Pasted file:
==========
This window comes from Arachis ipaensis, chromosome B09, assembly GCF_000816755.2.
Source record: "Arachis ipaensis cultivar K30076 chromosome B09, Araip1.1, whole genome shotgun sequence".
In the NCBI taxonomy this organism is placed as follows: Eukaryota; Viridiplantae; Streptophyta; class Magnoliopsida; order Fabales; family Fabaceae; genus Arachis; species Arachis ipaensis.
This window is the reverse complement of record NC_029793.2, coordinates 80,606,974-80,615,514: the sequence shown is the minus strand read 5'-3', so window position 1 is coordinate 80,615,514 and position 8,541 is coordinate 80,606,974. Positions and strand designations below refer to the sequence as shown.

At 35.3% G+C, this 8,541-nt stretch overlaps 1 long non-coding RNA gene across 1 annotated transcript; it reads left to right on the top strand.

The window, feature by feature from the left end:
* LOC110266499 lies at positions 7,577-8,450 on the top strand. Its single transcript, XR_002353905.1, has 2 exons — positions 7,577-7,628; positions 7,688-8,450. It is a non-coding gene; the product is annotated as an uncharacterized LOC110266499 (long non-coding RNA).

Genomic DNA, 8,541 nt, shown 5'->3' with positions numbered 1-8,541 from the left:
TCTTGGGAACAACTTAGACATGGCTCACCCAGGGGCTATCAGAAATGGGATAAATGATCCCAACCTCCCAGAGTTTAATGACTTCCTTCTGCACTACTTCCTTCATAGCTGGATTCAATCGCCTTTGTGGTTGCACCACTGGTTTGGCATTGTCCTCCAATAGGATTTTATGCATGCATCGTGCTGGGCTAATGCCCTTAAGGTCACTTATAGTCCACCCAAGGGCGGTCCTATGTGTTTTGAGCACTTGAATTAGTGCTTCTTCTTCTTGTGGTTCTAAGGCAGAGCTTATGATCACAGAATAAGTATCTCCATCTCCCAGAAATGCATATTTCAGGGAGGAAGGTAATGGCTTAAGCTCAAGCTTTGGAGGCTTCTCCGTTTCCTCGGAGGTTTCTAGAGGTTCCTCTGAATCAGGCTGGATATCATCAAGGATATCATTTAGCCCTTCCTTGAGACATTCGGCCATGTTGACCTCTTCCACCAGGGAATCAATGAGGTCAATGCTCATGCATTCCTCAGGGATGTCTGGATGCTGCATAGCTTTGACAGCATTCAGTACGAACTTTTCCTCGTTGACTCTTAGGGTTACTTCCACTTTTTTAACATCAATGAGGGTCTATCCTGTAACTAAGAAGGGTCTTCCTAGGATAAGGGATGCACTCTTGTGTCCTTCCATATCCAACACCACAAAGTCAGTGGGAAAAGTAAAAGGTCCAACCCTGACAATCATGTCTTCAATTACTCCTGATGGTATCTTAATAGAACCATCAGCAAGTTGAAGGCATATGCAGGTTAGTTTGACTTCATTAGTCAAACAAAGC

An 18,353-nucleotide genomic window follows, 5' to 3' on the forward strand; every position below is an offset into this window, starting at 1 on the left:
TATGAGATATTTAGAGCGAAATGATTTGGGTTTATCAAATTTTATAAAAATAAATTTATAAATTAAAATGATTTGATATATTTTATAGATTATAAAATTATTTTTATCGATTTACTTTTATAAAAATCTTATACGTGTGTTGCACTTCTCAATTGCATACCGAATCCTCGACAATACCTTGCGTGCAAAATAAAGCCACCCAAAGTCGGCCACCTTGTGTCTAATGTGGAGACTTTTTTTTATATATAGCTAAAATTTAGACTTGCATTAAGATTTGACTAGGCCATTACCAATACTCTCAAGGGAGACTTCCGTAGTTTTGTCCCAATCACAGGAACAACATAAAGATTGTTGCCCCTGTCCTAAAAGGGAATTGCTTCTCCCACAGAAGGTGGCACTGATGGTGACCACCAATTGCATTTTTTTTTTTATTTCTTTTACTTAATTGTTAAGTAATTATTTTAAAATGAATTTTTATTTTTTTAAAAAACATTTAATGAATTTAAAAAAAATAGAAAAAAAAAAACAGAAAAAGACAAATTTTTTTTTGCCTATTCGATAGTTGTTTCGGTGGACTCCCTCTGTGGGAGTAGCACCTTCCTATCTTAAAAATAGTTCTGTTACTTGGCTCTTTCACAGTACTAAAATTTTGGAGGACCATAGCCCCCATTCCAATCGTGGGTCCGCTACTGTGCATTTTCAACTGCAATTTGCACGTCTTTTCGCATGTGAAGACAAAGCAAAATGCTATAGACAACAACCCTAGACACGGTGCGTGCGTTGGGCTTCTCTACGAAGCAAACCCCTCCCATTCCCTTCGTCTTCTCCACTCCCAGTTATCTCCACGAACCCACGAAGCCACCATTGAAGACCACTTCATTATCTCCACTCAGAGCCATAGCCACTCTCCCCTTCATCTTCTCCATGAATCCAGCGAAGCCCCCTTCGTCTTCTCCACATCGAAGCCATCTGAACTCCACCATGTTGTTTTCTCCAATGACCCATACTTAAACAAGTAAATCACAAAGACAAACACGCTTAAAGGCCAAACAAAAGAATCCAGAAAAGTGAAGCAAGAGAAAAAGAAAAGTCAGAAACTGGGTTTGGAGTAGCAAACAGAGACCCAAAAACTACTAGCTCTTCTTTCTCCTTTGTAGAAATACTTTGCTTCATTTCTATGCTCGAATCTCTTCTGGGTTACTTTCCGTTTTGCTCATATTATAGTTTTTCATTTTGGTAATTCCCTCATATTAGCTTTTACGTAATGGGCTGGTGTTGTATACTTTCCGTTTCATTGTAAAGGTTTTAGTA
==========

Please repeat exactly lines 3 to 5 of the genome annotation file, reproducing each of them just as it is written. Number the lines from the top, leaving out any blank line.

In the NCBI taxonomy this organism is placed as follows: Eukaryota; Viridiplantae; Streptophyta; class Magnoliopsida; order Fabales; family Fabaceae; genus Arachis; species Arachis ipaensis.
This window is the reverse complement of record NC_029793.2, coordinates 80,606,974-80,615,514: the sequence shown is the minus strand read 5'-3', so window position 1 is coordinate 80,615,514 and position 8,541 is coordinate 80,606,974. Positions and strand designations below refer to the sequence as shown.

At 35.3% G+C, this 8,541-nt stretch overlaps 1 long non-coding RNA gene across 1 annotated transcript; it reads left to right on the top strand.